Do You Have a Will for Your Business
Do You Have a Will for Your Business?
By Mitchell V. Maurer
While estate planning may not be the first issue on a business owner’s mind, it is a task essential to any company’s long-term survival. And, if the business comprises the largest part of the owner’s estate, a family’s financial stability may depend on it as well. If you are a business owner with this in mind, you need to think in terms of preparing a will for your business just like you would for your estate. Let me explain.
Most people have an intuitive grasp of the basic purpose of a will - to leave instructions on how the assets of their estate should be distributed and to designate who should be in charge of the process. Even though individuals may not know the intricacies of estate tax laws or techniques, they usually have a general idea of how they want their estate to be distributed. However, when a small business is involved, the ultimate disposition of the business may not have been contemplated by the owner. A person capable of taking over the business may not have been identified and the information necessary for the day-to-day operations of the business may be a mystery to everyone but the owner. Here’s where the concept of a “business will” can help.
By thinking through the “what ifs” as they apply to the small, privately-held company, the owner can start to develop and organize business documents to ensure an orderly transition. The key is asking, “If I’m no longer around, what do I want to happen to the business?” With the help of a professional team (estate planning attorney, accountant, financial services professional and trust or bank officer), the answers to this question will lead to the development of a transition plan and the critical step of getting all the appropriate documents organized and in one place. Collectively, these documents will serve as the “will” for the business.
A threshold question is whether the business can legitimately survive the death of its owner. Some businesses are so identified with the services and reputation of the owner that the business will not be viable after the owner’s death. For these businesses, a simple solution is to adequately insure the owner’s life. At the owner’s death, the business is liquidated and the life insurance provides the economic security for the surviving family members.
Many owners would prefer to see their businesses survive their death to leave a lasting legacy. If the business is to be sold, then potential successors need to be identified. Possible buyers may include partners, employees, or even competitors. (An Employee Stock Option Plan, explained elsewhere in this supplement, is another interesting alternative). If a potential buyer can be found, the terms of the purchase at death can be spelled out in a “buy-sell” agreement prepared by an attorney.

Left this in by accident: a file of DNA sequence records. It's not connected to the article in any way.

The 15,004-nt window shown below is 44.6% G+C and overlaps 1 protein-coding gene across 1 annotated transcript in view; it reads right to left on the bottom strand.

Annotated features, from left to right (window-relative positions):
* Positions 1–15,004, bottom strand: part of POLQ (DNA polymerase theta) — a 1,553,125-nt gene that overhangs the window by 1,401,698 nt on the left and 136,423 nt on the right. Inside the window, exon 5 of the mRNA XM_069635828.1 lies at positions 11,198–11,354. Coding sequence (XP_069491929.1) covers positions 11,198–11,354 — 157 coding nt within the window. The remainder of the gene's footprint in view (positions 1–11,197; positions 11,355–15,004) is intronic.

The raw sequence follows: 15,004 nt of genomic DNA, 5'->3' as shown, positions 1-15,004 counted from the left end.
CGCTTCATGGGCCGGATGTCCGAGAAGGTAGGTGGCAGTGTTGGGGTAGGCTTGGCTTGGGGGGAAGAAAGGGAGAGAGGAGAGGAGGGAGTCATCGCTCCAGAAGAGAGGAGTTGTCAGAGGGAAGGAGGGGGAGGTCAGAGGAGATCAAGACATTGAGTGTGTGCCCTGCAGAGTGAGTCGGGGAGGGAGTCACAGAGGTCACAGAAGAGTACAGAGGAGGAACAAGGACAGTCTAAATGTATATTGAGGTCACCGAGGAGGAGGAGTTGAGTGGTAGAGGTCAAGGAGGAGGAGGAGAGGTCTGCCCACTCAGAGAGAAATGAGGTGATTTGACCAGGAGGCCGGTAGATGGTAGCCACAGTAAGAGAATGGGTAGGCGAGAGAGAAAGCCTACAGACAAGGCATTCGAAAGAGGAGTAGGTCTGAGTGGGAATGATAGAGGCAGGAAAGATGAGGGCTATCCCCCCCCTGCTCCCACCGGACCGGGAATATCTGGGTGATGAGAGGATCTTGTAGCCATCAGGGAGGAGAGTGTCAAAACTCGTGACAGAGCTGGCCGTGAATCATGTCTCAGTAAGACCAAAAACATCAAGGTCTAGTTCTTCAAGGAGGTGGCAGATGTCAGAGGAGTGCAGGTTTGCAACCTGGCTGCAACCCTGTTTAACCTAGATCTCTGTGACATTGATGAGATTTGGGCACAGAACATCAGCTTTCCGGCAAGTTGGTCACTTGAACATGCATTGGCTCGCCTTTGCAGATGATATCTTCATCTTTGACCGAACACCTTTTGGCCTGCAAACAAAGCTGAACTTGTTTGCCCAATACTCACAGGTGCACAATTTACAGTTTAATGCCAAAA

If family members are possible successors, then a different set of questions arises. If one child is to receive the business, will that child purchase the interest or will it be inherited? If the child is to purchase the business, where will the financing come from? If it is inherited, are there sufficient assets to give equal value to the other children? Can the business stay intact after federal and state estate taxes are paid? The important part is to consider these questions. Solutions can be found for each scenario by making conscious planning decisions and working with a competent estate planning team.
Once the plan has been created, the “business will” should include the following:
n Key Documents. Management plans, shareholder agreements, buy-sell agreements and other issues vital to the company’s future.
n Operational Details. Documents of everything relating to the day-to-day operation of the business. These can includethe locations of all safety deposit boxes, supplier lists, and investment accounts. As more information is kept electronically, the locations of accounts and passwords need to be identified. (This is the subject of another article in this supplement.)
n Instructions to a spouse. Even if your spouse will not be active in the business, it is important that he or she know where to find the business will. By keeping your spouse informed, you will avoid the risk of disruption of daily business activities.
n Employee updates. Once you have taken the necessary steps to ensure the survival of your business, inform your employees of the details. Your employees will feel more confident in the future of your business if they know you have made plans for it.
Finally, keep in mind that family situations change, laws change, the tax structure goes through a periodic evolution, and economic forces run through cycles. These changes create risk, uncertainty and the need for constant attention and occasional revisions to the plan. By setting up first-rate plans and monitoring them, business owners can go a long way toward ensuring management continuity – especially during the early days of management succession.
[Mitchell V. Maurer is a Certified Financial Planner™ professional with AXA Advisors in Bellevue and President of the Estate Planning Council of Seattle. Reach him at 206-956-6256 or firstname.lastname@example.org.]